Real Junk Food Project Sheffield saves half a tonne of food to feed 161 people.

The voluntary run food waste campaign whose entire menu will be composed of only waste or surplus food. 

On Saturday 4th July I was one of 20 volunteers who ran a pop-up cafe in Sharrow, Sheffield and together we fed an amazing 141 people all with waste, surplus and excess food. The meal was provided on a pay-as-you-feel basis with donations of £680 received on the night. The feedback has been incredible with a lot of people really appreciating the opportunity to all sit down and eat together in a local community space.

Real Junk Food Project image

Photo first published on realjunkfoodsheffield.com.

 

The Real Junk Food Project is a national network of cafes all operating on a pay-as-you-feel basis turning waste or surplus food into meals for local communities. I currently work for an environmental regeneration charity in Leeds and became aware of the project through their social media crowd-funding campaign in 2014. The campaign, to raise funds to purchase premises in Armley, included videos of founder Adam Smith and his simple and ambitious message, ‘Let’s REALLY Feed the World’ struck a chord with me and I was inspired to not only donate some money, but also to find out more.

Real Junk Food Project image

Photo first published on realjunkfoodsheffield.com.

The timing of the project starting up in Sheffield has coincided with me being made redundant and I was really looking for something to take my mind off the stress and strain that goes along with that experience. It was also important for me to connect with Sheffield again: I’ve lived in this wonderful city for over 20 years now but working so far from home has been unexpectedly difficult. Having spent my working career wholly within the charity sector, I have met some truly inspiring volunteers and I haven’t been disappointed with the fantastic and rewarding experience to actually be one myself.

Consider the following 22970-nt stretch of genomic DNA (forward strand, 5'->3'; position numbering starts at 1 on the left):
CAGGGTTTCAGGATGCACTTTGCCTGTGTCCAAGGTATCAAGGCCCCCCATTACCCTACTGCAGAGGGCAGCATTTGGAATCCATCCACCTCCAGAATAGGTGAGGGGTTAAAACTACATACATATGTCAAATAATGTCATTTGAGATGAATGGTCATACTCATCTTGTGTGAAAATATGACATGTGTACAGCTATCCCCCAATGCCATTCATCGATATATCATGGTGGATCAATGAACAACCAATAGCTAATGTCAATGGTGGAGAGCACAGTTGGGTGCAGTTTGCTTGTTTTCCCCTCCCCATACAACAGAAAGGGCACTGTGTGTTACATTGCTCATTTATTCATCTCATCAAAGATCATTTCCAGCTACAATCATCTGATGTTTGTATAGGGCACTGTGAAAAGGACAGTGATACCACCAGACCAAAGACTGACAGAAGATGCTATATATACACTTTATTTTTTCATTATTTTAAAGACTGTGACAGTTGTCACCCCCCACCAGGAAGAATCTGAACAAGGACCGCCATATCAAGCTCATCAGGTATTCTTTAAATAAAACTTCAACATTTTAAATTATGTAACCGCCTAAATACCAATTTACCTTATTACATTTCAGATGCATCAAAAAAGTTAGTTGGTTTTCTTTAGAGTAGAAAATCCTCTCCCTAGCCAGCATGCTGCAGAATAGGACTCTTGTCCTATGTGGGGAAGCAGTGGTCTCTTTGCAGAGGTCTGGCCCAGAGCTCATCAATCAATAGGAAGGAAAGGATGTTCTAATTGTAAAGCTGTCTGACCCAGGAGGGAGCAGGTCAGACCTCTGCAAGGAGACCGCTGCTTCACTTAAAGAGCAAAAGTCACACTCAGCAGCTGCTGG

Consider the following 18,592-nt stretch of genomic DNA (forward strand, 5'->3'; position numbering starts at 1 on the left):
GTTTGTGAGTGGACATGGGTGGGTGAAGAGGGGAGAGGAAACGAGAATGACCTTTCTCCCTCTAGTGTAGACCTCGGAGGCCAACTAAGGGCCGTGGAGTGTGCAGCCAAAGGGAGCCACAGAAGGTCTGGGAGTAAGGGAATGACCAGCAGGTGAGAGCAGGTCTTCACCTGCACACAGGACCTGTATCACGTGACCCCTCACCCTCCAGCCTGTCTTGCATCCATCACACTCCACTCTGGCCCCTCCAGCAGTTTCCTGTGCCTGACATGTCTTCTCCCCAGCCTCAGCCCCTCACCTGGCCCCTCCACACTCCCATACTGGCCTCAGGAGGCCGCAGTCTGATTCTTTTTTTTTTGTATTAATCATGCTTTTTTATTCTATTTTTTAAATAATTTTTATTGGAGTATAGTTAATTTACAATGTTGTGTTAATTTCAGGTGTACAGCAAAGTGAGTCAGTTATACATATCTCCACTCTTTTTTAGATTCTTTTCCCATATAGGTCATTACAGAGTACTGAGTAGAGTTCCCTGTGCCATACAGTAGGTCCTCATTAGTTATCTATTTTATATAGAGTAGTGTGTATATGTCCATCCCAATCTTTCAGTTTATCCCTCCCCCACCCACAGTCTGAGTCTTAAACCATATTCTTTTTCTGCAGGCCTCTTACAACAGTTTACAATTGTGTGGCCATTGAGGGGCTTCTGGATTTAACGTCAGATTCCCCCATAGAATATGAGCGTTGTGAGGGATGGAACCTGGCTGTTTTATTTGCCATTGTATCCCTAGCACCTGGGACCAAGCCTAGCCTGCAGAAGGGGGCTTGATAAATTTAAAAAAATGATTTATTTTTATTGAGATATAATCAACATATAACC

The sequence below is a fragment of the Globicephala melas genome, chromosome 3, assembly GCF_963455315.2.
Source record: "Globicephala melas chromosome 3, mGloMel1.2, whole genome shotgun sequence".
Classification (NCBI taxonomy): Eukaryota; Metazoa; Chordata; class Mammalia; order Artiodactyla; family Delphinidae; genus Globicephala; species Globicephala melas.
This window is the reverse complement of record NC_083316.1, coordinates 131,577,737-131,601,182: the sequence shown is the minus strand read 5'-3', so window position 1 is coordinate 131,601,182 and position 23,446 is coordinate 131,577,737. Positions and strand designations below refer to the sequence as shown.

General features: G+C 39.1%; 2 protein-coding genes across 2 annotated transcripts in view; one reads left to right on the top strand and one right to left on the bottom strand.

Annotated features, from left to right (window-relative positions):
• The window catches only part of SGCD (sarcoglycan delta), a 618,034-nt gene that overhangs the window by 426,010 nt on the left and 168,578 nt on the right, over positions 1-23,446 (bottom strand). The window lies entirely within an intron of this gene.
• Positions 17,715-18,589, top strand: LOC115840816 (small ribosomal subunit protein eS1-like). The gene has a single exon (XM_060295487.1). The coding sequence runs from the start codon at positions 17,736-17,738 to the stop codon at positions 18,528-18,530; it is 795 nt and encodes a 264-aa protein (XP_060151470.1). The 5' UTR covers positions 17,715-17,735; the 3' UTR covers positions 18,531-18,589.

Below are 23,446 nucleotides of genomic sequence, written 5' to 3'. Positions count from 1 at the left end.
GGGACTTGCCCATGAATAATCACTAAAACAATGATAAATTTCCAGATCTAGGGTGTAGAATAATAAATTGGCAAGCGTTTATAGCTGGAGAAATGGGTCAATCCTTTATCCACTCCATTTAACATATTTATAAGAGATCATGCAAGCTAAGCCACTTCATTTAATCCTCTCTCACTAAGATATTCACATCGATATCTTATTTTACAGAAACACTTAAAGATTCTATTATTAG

Anyone who knows me will be acutely aware that I am not a cook so it might seem a strange choice of activity for me but I’ve found myself to be useful in collecting the waste food from local shops, and of course lots of chopping fruit and vegetables, and washing-up! Even though the day was a lot of hard work – carrying boxes of food up and down my steep drive at home, and lots of time on your feet in the kitchen – it was thoroughly enjoyable the entire time. I think I had a grin on my face solidly for about 8 hours, although the DJs providing a wonderful mix of funk and soul music did help with that as well!

Volunteering might not be something that everyone considers, particularly if you already work full time and have a busy home life. I certainly questioned if I even should be doing it when I’m working full time, commuting 10 hours a week, and needing to look for another job. There is no doubt in my mind though that, even helping out in a small way for a few hours a month does absolute wonders for my physical and mental wellbeing – the power of smiling and helping others can certainly not be underestimated!

If you would like to volunteer your time, or just come and join us for a meal, please visit the Real Junk Food Project Sheffield website.

The above article by Rachel Stockton first published on goodnewsshared.com in July, 2015.

Real Junk Food Project was last modified: July 16th, 2015 by thisisgoodwork